Established in 1875 by a group of Presbyterian church leaders, Parsons operated in relative obscurity for its first 80 years. That changed in 1955 when the flamboyant Millard Roberts assumed the presidency with the goal of establishing a national reputation for the college.
Roberts installed what became known as the "Parsons Plan," a team-teaching concept that attracted one of the nation's highest paid faculties to teach students who had either been tossed out of other schools or were unable to meet admissions requirements elsewhere.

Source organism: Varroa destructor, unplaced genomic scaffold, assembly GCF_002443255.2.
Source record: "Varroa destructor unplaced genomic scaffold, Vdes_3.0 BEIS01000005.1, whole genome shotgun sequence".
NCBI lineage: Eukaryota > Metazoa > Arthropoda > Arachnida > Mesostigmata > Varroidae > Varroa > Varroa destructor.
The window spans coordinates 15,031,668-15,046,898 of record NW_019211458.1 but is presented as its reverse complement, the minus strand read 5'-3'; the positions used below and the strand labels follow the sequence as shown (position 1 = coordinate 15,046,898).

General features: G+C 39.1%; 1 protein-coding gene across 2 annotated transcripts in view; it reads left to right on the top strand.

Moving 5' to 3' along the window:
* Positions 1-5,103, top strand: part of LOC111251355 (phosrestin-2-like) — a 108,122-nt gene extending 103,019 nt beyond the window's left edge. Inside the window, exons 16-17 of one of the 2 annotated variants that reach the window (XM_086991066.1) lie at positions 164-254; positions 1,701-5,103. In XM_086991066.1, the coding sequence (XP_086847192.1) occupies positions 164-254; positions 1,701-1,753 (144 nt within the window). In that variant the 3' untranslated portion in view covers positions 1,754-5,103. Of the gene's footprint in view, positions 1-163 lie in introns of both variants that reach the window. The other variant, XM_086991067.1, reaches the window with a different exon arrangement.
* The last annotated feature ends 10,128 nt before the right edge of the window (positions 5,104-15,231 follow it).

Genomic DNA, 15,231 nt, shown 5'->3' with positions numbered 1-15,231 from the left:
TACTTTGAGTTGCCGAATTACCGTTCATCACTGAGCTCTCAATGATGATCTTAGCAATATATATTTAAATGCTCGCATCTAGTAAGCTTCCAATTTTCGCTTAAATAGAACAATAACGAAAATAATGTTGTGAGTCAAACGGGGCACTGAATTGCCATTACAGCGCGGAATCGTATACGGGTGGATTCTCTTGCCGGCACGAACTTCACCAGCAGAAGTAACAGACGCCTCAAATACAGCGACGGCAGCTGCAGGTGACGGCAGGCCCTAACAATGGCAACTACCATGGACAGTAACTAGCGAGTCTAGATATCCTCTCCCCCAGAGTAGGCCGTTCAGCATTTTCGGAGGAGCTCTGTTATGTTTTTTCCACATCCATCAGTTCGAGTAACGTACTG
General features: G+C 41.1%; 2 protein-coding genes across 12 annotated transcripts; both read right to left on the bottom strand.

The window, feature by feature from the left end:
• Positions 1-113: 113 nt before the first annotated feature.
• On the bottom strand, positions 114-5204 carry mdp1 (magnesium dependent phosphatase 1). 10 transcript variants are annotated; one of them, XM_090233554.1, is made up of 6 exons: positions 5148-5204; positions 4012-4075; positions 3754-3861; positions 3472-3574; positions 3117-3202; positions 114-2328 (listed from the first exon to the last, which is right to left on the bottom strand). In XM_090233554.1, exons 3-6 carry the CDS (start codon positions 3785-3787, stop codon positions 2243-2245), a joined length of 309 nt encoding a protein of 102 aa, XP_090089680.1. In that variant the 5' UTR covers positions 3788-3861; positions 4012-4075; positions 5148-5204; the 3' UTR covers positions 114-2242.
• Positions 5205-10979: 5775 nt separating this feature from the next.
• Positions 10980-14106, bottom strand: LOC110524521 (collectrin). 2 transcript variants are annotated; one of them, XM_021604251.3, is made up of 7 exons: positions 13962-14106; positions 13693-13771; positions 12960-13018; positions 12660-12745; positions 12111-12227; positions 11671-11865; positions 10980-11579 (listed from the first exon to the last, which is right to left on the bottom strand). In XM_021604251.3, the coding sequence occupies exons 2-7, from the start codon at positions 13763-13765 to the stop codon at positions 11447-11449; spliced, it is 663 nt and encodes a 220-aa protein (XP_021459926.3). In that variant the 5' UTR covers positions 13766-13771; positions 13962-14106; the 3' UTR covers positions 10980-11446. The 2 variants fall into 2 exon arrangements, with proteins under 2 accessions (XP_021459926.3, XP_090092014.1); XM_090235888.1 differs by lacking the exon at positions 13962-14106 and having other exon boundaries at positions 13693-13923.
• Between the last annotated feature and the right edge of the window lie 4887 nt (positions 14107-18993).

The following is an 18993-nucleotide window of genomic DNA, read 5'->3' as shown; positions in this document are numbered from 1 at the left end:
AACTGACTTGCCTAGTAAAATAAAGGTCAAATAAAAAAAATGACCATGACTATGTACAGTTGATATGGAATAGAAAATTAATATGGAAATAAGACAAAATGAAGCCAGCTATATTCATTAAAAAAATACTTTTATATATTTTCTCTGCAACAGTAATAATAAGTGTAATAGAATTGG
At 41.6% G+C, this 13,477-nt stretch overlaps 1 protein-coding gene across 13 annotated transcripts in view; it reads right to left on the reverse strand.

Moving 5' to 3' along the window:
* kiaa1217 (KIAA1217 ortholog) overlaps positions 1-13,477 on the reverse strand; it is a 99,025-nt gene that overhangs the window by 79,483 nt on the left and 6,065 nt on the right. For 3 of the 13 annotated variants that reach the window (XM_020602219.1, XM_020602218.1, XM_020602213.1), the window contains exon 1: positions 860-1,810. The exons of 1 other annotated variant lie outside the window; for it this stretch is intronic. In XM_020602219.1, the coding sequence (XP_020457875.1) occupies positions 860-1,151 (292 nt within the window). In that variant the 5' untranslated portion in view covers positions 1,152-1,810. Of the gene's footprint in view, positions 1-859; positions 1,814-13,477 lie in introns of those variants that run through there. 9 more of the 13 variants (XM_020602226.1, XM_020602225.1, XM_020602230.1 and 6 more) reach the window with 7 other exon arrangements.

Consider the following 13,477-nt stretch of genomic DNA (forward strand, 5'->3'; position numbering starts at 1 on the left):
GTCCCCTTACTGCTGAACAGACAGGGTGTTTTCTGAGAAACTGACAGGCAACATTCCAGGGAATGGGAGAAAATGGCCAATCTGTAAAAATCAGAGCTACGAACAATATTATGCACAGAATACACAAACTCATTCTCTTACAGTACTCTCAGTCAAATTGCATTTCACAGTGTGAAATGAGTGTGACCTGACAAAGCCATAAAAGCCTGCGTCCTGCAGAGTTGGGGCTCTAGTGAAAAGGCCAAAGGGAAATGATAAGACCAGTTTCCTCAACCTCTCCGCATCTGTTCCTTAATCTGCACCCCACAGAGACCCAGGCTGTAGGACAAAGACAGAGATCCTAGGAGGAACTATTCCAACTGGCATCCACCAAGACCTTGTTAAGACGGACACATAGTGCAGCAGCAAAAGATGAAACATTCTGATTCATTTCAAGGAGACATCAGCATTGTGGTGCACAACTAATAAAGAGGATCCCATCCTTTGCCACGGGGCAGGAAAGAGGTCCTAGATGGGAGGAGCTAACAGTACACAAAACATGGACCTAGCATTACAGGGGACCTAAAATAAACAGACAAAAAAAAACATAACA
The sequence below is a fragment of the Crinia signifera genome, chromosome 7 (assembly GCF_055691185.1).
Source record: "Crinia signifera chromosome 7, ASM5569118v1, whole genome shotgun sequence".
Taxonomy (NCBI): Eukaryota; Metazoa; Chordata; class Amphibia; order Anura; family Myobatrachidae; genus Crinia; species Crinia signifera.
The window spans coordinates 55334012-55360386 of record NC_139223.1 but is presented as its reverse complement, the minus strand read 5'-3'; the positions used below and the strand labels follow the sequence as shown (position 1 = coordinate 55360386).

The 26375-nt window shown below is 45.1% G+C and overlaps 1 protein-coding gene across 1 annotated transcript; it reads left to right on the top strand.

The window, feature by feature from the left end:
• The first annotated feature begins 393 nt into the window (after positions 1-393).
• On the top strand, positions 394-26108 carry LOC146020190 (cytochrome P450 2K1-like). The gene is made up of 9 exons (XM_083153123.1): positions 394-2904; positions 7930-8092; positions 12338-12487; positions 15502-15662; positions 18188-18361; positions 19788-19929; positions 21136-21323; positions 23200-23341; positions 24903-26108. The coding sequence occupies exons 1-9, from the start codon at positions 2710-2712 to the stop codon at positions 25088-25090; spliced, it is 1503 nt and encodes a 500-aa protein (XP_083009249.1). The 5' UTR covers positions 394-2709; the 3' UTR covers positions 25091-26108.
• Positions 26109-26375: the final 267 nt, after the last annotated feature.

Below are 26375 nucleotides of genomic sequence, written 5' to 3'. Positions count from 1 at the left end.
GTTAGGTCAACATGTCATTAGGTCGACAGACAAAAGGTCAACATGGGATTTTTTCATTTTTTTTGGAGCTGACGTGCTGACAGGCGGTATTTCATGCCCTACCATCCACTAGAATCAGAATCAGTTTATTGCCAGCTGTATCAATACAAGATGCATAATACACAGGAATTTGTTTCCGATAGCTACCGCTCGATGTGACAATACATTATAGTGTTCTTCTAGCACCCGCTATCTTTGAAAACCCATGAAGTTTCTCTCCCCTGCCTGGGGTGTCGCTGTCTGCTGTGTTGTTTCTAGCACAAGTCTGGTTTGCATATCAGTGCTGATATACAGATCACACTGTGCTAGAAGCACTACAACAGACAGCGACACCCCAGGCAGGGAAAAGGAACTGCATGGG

"We brought them along slowly, like a meal, so they could digest it intellectually," recalled Harold Eastman, 87, who served as head of the sociology department from 1963 to 1971.
Roberts succeeded in raising the college's profile. In 1966, Life magazine tagged Parsons as a magnet for flunk-outs and "rich dumb kids" intent on avoiding the military draft and, by extension, Vietnam .
Bankrupt and with its admissions hampered by the end of the draft and the emergence of community colleges for students academically unfit for four-year schools, Parsons passed into history on June 2, 1973.